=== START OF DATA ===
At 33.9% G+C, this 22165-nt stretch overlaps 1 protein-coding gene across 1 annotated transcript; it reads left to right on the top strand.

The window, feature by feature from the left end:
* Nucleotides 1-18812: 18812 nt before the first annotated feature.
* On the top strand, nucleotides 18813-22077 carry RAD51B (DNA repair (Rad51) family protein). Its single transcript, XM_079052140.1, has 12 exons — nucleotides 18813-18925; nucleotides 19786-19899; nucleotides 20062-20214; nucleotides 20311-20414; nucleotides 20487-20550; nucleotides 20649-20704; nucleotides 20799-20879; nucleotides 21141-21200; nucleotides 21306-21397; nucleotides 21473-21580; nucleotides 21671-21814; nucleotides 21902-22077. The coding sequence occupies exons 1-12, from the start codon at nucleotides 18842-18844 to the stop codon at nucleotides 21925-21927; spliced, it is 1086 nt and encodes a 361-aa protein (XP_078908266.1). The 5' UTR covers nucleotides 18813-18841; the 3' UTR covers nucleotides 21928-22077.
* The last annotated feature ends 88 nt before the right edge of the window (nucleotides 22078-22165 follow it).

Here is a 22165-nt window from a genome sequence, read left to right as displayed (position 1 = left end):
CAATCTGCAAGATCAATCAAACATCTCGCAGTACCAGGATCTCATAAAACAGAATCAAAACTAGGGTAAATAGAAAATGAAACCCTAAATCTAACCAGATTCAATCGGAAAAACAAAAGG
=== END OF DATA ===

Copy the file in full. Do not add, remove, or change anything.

At 33.9% G+C, this 22165-nt stretch overlaps 1 protein-coding gene across 1 annotated transcript; it reads left to right on the top strand.

The window, feature by feature from the left end:
* Nucleotides 1-18812: 18812 nt before the first annotated feature.
* On the top strand, nucleotides 18813-22077 carry RAD51B (DNA repair (Rad51) family protein). Its single transcript, XM_079052140.1, has 12 exons — nucleotides 18813-18925; nucleotides 19786-19899; nucleotides 20062-20214; nucleotides 20311-20414; nucleotides 20487-20550; nucleotides 20649-20704; nucleotides 20799-20879; nucleotides 21141-21200; nucleotides 21306-21397; nucleotides 21473-21580; nucleotides 21671-21814; nucleotides 21902-22077. The coding sequence occupies exons 1-12, from the start codon at nucleotides 18842-18844 to the stop codon at nucleotides 21925-21927; spliced, it is 1086 nt and encodes a 361-aa protein (XP_078908266.1). The 5' UTR covers nucleotides 18813-18841; the 3' UTR covers nucleotides 21928-22077.
* The last annotated feature ends 88 nt before the right edge of the window (nucleotides 22078-22165 follow it).

Here is a 22165-nt window from a genome sequence, read left to right as displayed (position 1 = left end):
CAATCTGCAAGATCAATCAAACATCTCGCAGTACCAGGATCTCATAAAACAGAATCAAAACTAGGGTAAATAGAAAATGAAACCCTAAATCTAACCAGATTCAATCGGAAAAACAAAAGG